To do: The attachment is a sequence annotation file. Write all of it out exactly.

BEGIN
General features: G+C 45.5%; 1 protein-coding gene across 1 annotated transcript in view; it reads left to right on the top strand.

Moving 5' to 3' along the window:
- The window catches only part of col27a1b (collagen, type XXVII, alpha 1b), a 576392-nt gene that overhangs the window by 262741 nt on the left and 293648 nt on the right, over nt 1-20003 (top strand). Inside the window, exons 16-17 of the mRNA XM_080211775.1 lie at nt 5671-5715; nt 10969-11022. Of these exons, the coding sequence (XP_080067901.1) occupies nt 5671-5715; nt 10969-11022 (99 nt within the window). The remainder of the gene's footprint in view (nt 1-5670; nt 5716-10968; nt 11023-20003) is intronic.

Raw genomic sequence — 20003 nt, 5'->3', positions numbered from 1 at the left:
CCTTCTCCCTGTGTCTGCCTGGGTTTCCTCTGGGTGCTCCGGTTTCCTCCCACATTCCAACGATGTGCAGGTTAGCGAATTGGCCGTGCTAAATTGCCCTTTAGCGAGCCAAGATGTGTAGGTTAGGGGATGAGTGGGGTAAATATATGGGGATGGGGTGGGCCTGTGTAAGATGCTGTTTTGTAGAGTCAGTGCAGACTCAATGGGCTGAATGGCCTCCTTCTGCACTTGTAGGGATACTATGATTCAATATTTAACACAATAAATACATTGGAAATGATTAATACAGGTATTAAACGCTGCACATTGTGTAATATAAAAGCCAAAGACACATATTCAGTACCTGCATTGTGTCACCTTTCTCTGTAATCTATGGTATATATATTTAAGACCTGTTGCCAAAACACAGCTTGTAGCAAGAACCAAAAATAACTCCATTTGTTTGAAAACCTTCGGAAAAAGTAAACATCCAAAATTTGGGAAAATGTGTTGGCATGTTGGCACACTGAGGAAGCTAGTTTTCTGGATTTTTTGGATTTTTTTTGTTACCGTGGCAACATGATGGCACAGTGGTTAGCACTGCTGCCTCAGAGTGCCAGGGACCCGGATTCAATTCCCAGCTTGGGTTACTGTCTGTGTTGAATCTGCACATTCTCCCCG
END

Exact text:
General features: G+C 45.5%; 1 protein-coding gene across 1 annotated transcript in view; it reads left to right on the top strand.

Moving 5' to 3' along the window:
- The window catches only part of col27a1b (collagen, type XXVII, alpha 1b), a 576392-nt gene that overhangs the window by 262741 nt on the left and 293648 nt on the right, over nt 1-20003 (top strand). Inside the window, exons 16-17 of the mRNA XM_080211775.1 lie at nt 5671-5715; nt 10969-11022. Of these exons, the coding sequence (XP_080067901.1) occupies nt 5671-5715; nt 10969-11022 (99 nt within the window). The remainder of the gene's footprint in view (nt 1-5670; nt 5716-10968; nt 11023-20003) is intronic.

Raw genomic sequence — 20003 nt, 5'->3', positions numbered from 1 at the left:
CCTTCTCCCTGTGTCTGCCTGGGTTTCCTCTGGGTGCTCCGGTTTCCTCCCACATTCCAACGATGTGCAGGTTAGCGAATTGGCCGTGCTAAATTGCCCTTTAGCGAGCCAAGATGTGTAGGTTAGGGGATGAGTGGGGTAAATATATGGGGATGGGGTGGGCCTGTGTAAGATGCTGTTTTGTAGAGTCAGTGCAGACTCAATGGGCTGAATGGCCTCCTTCTGCACTTGTAGGGATACTATGATTCAATATTTAACACAATAAATACATTGGAAATGATTAATACAGGTATTAAACGCTGCACATTGTGTAATATAAAAGCCAAAGACACATATTCAGTACCTGCATTGTGTCACCTTTCTCTGTAATCTATGGTATATATATTTAAGACCTGTTGCCAAAACACAGCTTGTAGCAAGAACCAAAAATAACTCCATTTGTTTGAAAACCTTCGGAAAAAGTAAACATCCAAAATTTGGGAAAATGTGTTGGCATGTTGGCACACTGAGGAAGCTAGTTTTCTGGATTTTTTGGATTTTTTTTGTTACCGTGGCAACATGATGGCACAGTGGTTAGCACTGCTGCCTCAGAGTGCCAGGGACCCGGATTCAATTCCCAGCTTGGGTTACTGTCTGTGTTGAATCTGCACATTCTCCCCG